Interesting description of these efforts here. You can click on either image (above and below) and they will be large enough to read (at least on some devices).
Here are the considerations that led to those choices:
These considerations are on page 26. I think the social justice discussion would have been interesting to sit in on. Thinking about the Colorado Front Range, for example, there are certainly poor people in cities that could be influenced by smoke. There are more people who could be harmed in cities, for sure, by their very nature of being concentrated human populations. And, of course, many parts of the Front Range have exceedingly high income folks in the forests or the edge (think Boulder) and the less-well-off tend to spread to the grasslands east. But if we’re thinking cumulative impacts of smoke as air pollution, it would be worse where there is already pollution problems (like the Denver Metro area).
Nevertheless, most of the landscapes selected were not near large cities. Anyway, not that I think that there is a “right way” and a “wrong way” to do social justice, as it’s quite complex, it would be interesting to know more of the details. I also wonder whether the Departments of the Interior and Agriculture think about it the same way. Does anyone know?
6 thoughts on “First Ten Wildfire Strategy Landscapes Announced by Forest Service”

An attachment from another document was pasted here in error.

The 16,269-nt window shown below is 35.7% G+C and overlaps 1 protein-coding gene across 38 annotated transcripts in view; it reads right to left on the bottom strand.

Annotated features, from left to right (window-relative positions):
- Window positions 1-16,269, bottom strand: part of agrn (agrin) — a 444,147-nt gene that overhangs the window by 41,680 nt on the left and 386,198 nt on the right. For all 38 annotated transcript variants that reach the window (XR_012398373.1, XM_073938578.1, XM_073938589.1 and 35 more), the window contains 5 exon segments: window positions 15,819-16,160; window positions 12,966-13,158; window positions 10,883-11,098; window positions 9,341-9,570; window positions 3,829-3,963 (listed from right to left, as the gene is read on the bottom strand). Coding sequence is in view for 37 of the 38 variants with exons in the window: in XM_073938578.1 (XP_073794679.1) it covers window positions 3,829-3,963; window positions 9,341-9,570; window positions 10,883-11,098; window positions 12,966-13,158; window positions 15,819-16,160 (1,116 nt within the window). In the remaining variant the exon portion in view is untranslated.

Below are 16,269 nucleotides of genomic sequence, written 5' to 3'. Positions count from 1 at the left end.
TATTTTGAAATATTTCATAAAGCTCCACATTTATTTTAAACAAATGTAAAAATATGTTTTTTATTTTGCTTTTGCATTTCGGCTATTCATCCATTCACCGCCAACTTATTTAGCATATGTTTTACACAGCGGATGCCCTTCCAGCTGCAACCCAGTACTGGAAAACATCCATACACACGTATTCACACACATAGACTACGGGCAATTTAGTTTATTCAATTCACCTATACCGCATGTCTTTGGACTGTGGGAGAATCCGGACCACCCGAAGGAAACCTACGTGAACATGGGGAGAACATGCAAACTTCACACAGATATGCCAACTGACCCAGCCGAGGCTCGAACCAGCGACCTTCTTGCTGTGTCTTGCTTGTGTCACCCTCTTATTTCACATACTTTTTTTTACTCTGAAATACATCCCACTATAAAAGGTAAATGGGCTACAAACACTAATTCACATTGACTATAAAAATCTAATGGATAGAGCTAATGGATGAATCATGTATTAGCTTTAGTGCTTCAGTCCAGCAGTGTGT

I wonder what has changed about 4FRI that now there is the expectation that they will accomplish 300,000 acres over the next three years? The support for it has remained steadfast in spite of some fairly modest accomplishments. I really hope they can pull it off. It has the potential to be a good project.
Odd that western Oregon isn’t on this list. I would have thought it would have been right behind California and ahead of Arizona and central Oregon.
Along with being probably the most sparsely settled part of forested Montana, the Kootenai National Forest has historically had the most intense “vegetation management” – which has apparently not yet fixed the problem. Go figure.
Perhaps we should not consider “overstory removal” to be a solution for ‘crowded forests’? “Overstory removal” is not the right tool to achieve ‘fire safety’.
Interesting point. The Kootenai sold 105,000 ccf last FY so yes, pretty active program. Only a handful of relatively small cities/towns. They will be spending $2,680/acre to treat 7,200 acres. There has got to be more to this story.
Dave.. maybe you could ask around..and find out.